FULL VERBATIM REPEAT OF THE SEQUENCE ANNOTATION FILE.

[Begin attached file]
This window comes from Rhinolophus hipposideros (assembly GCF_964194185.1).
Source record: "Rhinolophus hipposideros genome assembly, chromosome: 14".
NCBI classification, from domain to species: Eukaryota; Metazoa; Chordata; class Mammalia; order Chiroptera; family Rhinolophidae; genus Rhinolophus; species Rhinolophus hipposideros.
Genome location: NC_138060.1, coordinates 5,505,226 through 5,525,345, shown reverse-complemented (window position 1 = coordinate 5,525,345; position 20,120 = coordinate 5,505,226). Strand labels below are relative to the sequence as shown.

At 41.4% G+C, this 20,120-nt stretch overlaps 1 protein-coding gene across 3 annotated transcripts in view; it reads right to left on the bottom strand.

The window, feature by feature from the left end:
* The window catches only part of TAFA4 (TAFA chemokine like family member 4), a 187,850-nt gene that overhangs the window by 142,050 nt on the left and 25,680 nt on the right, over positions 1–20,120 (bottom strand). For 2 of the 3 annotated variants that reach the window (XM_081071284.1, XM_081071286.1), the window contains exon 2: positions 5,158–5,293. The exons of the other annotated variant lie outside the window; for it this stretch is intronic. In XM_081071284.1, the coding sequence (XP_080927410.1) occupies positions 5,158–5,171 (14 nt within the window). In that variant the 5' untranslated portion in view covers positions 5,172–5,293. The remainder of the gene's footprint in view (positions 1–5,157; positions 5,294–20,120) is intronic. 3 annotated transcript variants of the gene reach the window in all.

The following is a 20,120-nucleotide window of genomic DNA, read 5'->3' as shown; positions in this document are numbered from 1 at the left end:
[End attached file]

This window comes from Rhinolophus hipposideros (assembly GCF_964194185.1).
Source record: "Rhinolophus hipposideros genome assembly, chromosome: 14".
NCBI classification, from domain to species: Eukaryota; Metazoa; Chordata; class Mammalia; order Chiroptera; family Rhinolophidae; genus Rhinolophus; species Rhinolophus hipposideros.
Genome location: NC_138060.1, coordinates 5,505,226 through 5,525,345, shown reverse-complemented (window position 1 = coordinate 5,525,345; position 20,120 = coordinate 5,505,226). Strand labels below are relative to the sequence as shown.

At 41.4% G+C, this 20,120-nt stretch overlaps 1 protein-coding gene across 3 annotated transcripts in view; it reads right to left on the bottom strand.

The window, feature by feature from the left end:
* The window catches only part of TAFA4 (TAFA chemokine like family member 4), a 187,850-nt gene that overhangs the window by 142,050 nt on the left and 25,680 nt on the right, over positions 1–20,120 (bottom strand). For 2 of the 3 annotated variants that reach the window (XM_081071284.1, XM_081071286.1), the window contains exon 2: positions 5,158–5,293. The exons of the other annotated variant lie outside the window; for it this stretch is intronic. In XM_081071284.1, the coding sequence (XP_080927410.1) occupies positions 5,158–5,171 (14 nt within the window). In that variant the 5' untranslated portion in view covers positions 5,172–5,293. The remainder of the gene's footprint in view (positions 1–5,157; positions 5,294–20,120) is intronic. 3 annotated transcript variants of the gene reach the window in all.

The following is a 20,120-nucleotide window of genomic DNA, read 5'->3' as shown; positions in this document are numbered from 1 at the left end: